Leave to Appeal: Dr C v A Complaints Assessment
DR C V A COMPLAINTS ASSESSMENT COMMITTEE SC SC CIV 27/2005 [22 August 2005]
IN THE SUPREME COURT OF NEW ZEALAND
SC CIV 27/2005
 NZSC 56
BETWEEN DR C
AND A COMPLAINTS ASSESSMENT COMMITTEE
Court: Tipping J and McGrath J
Hearing: 17 August 2005
Counsel: A H Waalkens QC for Appellant
C J Lange for Respondent
Judgment: 22 August 2005
JUDGMENT OF THE COURT
Immediately following the hearing of the application for leave to appeal the Court delivered judgment in the following terms:
A. The Court has jurisdiction to determine the proposed appeal.
B. Leave to appeal is granted on the following issues:
(a) Was the Court of Appeal right in its approach to the concept of consent under s 32 of the Evidence Amendment (No. 2) Act 1980? (b) If so, was consent given in this case?
C. The Registrar is directed after consultation with counsel, to allocate a fixture on the first available date.
D. We now make the further order: The respondent is to pay costs to the appellant of $3000 together with reasonable disbursements including the cost of travel and accommodation, if any, to be fixed by the Registrar in the absence of agreement.
(for Court’s determination that it has jurisdiction)
 This application for leave to appeal relates to a Court of Appeal judgment which is concerned with whether those who complain to the Medical Practitioners Disciplinary Tribunal about the conduct of a medical practitioner can be taken to have consented to disclosure of records of their consultations with other counsellors, psychiatrists and psychologists, so that the protection from disclosure of such records under s 32 of the Evidence Amendment Act (No. 2) 1980 is lost.
 The Medical Practitioners Act 1995 provides that those who are dissatisfied with decisions of the Tribunal may appeal to the District Court. Thereafter, there is a right of appeal by way of case stated on a question of law to the High Court and, with leave, to the Court of Appeal under the provisions of Part 4 of the Summary Proceedings Act 1957. Those provisions are applied by s 121(3) of the Medical Practitioners Act “in so far as they are applicable and with all necessary modifications”.
 Section 144A of the Summary Proceedings Act 1957 goes on to provide that, with the leave of the Supreme Court, either party may appeal to that Court against the Court of Appeal’s decision.
 The present application for leave to appeal is brought under s 144A by a medical practitioner who faces charges before the Tribunal.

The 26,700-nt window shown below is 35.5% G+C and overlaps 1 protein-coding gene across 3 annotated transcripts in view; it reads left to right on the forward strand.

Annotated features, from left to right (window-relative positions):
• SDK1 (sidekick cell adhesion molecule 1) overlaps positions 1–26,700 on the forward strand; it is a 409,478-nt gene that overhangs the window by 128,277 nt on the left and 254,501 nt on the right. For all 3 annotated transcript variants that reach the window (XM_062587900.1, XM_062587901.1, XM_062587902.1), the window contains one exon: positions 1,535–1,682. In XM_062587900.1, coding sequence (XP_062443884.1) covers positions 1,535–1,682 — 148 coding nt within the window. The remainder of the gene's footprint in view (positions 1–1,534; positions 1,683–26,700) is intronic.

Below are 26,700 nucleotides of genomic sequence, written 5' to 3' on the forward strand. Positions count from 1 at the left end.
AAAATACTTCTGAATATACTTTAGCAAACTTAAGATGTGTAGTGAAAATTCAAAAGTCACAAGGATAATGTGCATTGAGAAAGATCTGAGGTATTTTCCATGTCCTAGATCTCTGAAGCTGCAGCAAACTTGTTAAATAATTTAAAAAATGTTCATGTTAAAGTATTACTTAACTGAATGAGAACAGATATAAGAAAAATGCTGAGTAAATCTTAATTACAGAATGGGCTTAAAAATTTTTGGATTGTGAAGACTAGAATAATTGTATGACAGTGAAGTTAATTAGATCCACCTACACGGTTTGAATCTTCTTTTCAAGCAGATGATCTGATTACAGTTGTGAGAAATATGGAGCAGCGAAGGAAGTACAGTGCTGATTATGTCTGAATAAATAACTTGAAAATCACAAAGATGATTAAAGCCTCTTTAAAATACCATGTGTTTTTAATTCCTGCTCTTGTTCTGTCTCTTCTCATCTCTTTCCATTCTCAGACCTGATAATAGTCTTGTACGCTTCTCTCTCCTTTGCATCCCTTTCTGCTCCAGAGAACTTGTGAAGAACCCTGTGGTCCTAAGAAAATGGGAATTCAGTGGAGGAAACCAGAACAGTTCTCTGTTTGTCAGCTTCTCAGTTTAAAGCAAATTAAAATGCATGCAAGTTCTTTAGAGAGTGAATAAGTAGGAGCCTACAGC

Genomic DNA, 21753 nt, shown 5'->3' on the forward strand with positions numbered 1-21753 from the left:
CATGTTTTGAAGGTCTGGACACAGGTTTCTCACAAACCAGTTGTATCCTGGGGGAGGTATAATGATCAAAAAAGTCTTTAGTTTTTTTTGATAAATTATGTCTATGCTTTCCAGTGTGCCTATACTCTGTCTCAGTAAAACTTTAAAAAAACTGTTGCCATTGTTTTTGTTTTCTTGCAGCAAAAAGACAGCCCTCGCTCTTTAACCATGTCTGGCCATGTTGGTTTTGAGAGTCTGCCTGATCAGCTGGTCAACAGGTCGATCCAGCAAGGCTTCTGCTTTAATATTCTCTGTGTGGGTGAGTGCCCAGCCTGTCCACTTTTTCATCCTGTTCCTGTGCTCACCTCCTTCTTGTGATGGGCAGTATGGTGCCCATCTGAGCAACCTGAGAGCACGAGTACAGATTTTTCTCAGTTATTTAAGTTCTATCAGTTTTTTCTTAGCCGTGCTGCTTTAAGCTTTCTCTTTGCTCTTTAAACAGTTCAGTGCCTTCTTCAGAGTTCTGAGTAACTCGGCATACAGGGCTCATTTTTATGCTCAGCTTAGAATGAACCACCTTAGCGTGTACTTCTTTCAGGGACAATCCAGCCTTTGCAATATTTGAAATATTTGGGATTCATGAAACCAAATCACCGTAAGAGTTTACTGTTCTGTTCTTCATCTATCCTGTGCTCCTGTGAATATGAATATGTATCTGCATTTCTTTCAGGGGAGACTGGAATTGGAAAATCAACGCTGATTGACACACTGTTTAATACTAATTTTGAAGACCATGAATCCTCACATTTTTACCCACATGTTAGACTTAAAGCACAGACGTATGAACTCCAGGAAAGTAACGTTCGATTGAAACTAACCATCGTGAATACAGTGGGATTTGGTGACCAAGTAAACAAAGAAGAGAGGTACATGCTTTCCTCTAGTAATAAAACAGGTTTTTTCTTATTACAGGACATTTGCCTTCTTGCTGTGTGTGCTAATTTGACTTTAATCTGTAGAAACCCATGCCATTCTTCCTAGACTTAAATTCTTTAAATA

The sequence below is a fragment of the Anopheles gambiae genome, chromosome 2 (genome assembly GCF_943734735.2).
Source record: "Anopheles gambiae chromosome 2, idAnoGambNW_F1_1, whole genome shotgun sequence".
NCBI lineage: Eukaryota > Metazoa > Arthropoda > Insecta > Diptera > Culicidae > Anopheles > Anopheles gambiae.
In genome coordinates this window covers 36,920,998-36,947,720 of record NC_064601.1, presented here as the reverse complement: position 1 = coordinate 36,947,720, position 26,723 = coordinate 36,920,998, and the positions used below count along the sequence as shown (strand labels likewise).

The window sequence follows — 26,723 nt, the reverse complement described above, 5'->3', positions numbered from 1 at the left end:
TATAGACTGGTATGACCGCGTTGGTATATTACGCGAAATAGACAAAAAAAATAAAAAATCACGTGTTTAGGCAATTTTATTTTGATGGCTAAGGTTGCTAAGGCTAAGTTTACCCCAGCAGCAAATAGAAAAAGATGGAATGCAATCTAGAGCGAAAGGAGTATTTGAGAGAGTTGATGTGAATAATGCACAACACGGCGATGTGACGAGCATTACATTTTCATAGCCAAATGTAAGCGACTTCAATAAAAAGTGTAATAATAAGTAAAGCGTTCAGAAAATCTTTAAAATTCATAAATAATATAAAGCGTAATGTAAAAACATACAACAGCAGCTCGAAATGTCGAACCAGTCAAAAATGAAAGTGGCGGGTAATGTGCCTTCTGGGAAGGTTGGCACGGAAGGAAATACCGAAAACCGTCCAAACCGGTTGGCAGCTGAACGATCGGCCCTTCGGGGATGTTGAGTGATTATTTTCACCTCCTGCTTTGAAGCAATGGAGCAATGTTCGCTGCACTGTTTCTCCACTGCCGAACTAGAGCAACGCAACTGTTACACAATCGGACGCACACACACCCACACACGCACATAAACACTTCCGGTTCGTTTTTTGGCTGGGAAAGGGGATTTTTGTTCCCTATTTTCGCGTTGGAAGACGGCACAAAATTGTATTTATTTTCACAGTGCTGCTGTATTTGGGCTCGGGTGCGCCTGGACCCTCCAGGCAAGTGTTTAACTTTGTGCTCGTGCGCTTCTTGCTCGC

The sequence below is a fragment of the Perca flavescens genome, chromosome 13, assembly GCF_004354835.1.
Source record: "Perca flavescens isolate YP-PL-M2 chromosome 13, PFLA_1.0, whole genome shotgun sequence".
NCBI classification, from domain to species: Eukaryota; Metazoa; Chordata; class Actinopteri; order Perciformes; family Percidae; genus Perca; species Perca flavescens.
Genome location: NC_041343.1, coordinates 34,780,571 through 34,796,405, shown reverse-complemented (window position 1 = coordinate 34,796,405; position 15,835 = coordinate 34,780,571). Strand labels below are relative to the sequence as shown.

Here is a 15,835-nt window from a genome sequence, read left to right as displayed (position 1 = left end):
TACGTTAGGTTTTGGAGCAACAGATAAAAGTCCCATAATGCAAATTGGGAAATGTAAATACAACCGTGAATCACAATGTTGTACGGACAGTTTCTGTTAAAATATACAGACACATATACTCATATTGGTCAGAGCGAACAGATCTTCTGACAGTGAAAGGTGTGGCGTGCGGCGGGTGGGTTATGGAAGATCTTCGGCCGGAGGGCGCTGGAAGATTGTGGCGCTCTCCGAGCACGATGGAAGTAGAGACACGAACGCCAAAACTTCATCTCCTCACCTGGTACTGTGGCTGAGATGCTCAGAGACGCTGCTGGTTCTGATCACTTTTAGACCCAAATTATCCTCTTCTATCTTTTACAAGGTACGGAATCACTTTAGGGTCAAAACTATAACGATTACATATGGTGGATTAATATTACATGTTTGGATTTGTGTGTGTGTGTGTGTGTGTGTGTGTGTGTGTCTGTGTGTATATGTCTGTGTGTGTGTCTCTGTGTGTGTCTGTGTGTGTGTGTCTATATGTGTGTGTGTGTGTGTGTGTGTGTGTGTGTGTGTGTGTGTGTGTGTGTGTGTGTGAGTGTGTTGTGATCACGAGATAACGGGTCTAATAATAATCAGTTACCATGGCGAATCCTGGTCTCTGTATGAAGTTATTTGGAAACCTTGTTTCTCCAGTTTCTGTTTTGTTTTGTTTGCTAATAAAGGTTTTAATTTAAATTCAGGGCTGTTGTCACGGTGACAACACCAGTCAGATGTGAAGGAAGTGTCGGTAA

Mr Lange, who appeared for the respondent, which has conduct of the charges, argued that s 144A does not give this Court jurisdiction to hear an appeal against the Court of Appeal’s judgment in this case. His argument is in essence that an appeal under the Medical Practitioners Act is brought against a judgment in a civil proceeding, and must accordingly be brought under s 7 of the Supreme Court Act, rather than s 10, which, Mr Lange says is exclusively concerned with criminal proceedings. Section 10 provides that the Court can hear and determine appeals authorised by s 144A but not, according to the argument, if they are civil proceedings. Mr Lange argues that s 7 of the Supreme Court Act is not available, as it confers jurisdiction to hear appeals in civil proceedings only if a right of appeal is not precluded by another statute. Counsel here points to s 67 of the Judicature Act 1908 which was held by the Privy Council to preclude appeals beyond the Court of Appeal in De Morgan v Director-General of Social Welfare  3 NZLR 385, 387-388.
 The question has arisen because of the inconsistency between the statutory scheme of the Supreme Court Act 2003, which distinguishes between appeals against decisions in civil proceedings and criminal proceedings (including proceedings under the Summary Proceedings Act) on the one hand, and appeals under statutes such as the Medical Practitioners Act, which incorporate provisions for appeals on questions of law that are applicable in the summary criminal jurisdiction on the other. We are however satisfied that in the context of a statute with a purpose that includes improvement of access to justice and providing generally for the Supreme Court’s jurisdiction, s 10 when read together with s 144A, authorises appeals in circumstances such as the present, as if the appeals concerned were brought in criminal proceedings. It follows that the bar in s 67 of the Judicature Act has no application, and that this Court has jurisdiction to hear the appeal, under s 10 of the 2004 Act.
Fisher Lamberg, Auckland for Appellant
Raymond Donnelly & Co, Christchurch for Respondent